The Mahabharata of Krishna-Dwaipayana Vyasa Bk. 3 Pt. 2 eBook

This eBook from the Gutenberg Project consists of approximately 629 pages of information about The Mahabharata of Krishna-Dwaipayana Vyasa Bk. 3 Pt. 2.
wet clothes on and matted hair on head, a fish approaching the banks of the Chirini, addressed him thus, “Worshipful sir, I am a helpless little fish, I am afraid of the large ones; therefore, do thou, O great devotee, think it worth thy while to protect me from them; especially as this fixed custom is well established amongst us that the strong fish always preys upon the weak ones.  Therefore do thou think it fit to save me from being drowned in this sea of terrors!  I shall requite thee for thy good offices.”  On hearing these words from the fish, Vaivaswata Manu was overpowered with pity and he took out the fish from the water with his own hands.  And the fish which had a body glistening like the rays of the moon when taken out of the water was put back in an earthen water-vessel.  And thus reared that fish O king, grew up in size and Manu tended it carefully like a child.  And after a long while, it became so large in size, that there was no room for it in that vessel.  And then seeing Manu (one day), it again addressed these words to him, “Worshipful sir, do thou appoint some better habitation for me.”  And then the adorable Manu, the conqueror of hostile cities, took it out of that vessel and carried it to a large tank and placed it there.  And there again the fish grew for many a long year.  And although the tank was two yojanas in length and one yojana in width, even there, O lotus-eyed son of Kunti and ruler of men, was no room for the fish to play about!  And beholding Manu it said again, “O pious and adorable father, take me to the Ganga, the favourite spouse of the Ocean so that I may live there; or do as thou listest.  O sinless one, as I have grown to this great bulk by thy favour I shall do thy bidding cheerfully.”  Thus asked the upright and continent and worshipful Manu took the fish to the river Ganga and he put it into the river with his own hands.  And there, O conqueror of thy enemies, the fish again grew for some little time and then beholding Manu, it said again, “O lord, I am unable to move about in the Ganga on account of my great body; therefore, worshipful sir, do thou please take me quickly to the sea!” O son of Pritha, Manu then taking it out of the Ganga, carried it to the sea and consigned it there.  And despite its great bulk, Manu transported it easily and its touch and smell were also pleasant to him.  And when it was thrown into the sea by Manu, it said these words to him with a smile, “O adorable being, thou hast protected me with special care; do thou now listen to me as to what thou shouldst do in the fulness of time!  O fortunate and worshipful sir, the dissolution of all this mobile and immobile world is nigh at hand.  The time for the purging of this world is now ripe.  Therefore do I now explain what is good for thee!  The mobile and immobile divisions of the creation, those that have the power of locomotion, and those that have it not, of all these the terrible doom hath now approached.  Thou shall build a strong massive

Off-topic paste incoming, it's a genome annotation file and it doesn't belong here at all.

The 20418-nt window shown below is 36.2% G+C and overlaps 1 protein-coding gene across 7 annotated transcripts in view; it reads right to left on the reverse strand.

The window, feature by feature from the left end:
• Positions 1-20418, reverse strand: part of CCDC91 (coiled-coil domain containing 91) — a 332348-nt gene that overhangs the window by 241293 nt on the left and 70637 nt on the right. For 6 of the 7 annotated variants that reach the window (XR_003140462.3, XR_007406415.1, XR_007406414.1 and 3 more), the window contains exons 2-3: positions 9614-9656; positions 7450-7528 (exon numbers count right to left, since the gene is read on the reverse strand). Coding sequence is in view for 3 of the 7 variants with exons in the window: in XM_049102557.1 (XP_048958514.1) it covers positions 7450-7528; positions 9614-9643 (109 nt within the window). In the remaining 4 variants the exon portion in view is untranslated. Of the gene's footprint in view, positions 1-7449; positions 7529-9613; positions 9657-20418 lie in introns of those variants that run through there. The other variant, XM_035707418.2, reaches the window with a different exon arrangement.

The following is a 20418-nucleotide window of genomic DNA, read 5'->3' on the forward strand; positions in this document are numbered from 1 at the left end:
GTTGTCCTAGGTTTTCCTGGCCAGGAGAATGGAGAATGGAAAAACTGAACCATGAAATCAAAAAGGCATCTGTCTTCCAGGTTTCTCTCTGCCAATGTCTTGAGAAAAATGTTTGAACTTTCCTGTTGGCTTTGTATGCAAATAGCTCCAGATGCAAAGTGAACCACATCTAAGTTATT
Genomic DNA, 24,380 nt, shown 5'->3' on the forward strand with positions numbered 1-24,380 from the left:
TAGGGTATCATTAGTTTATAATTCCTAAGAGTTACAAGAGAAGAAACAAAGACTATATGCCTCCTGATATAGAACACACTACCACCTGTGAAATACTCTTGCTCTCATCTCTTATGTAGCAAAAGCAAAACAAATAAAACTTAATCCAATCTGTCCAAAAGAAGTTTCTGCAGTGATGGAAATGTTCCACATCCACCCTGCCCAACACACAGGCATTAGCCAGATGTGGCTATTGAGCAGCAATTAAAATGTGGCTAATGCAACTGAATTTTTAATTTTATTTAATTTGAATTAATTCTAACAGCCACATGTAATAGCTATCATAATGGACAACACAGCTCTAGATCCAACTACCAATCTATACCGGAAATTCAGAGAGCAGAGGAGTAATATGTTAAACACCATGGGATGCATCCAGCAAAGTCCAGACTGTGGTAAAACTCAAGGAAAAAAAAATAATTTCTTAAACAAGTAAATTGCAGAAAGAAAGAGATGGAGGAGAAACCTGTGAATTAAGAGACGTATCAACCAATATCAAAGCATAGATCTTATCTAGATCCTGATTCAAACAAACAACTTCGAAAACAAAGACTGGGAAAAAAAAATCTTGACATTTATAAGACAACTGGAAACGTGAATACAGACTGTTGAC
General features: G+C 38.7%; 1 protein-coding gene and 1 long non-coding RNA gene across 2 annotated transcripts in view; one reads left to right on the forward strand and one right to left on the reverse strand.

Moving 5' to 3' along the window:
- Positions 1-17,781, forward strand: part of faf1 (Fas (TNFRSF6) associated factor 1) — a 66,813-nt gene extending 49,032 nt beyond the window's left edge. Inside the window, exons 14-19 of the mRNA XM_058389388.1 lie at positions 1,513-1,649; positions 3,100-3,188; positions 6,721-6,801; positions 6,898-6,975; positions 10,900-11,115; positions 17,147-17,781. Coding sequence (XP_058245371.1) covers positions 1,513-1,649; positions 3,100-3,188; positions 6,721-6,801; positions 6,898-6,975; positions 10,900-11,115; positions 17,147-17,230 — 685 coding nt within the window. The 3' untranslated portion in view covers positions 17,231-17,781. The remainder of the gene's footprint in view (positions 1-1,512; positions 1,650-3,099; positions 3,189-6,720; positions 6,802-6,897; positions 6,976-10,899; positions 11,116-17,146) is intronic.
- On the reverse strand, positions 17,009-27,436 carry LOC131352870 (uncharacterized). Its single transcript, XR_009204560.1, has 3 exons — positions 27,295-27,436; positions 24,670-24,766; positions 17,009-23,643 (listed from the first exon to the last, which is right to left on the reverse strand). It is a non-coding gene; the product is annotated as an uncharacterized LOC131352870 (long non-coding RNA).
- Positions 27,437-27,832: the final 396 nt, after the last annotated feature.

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The Mahabharata of Krishna-Dwaipayana Vyasa Bk. 3 Pt. 2 from Project Gutenberg. Public domain.
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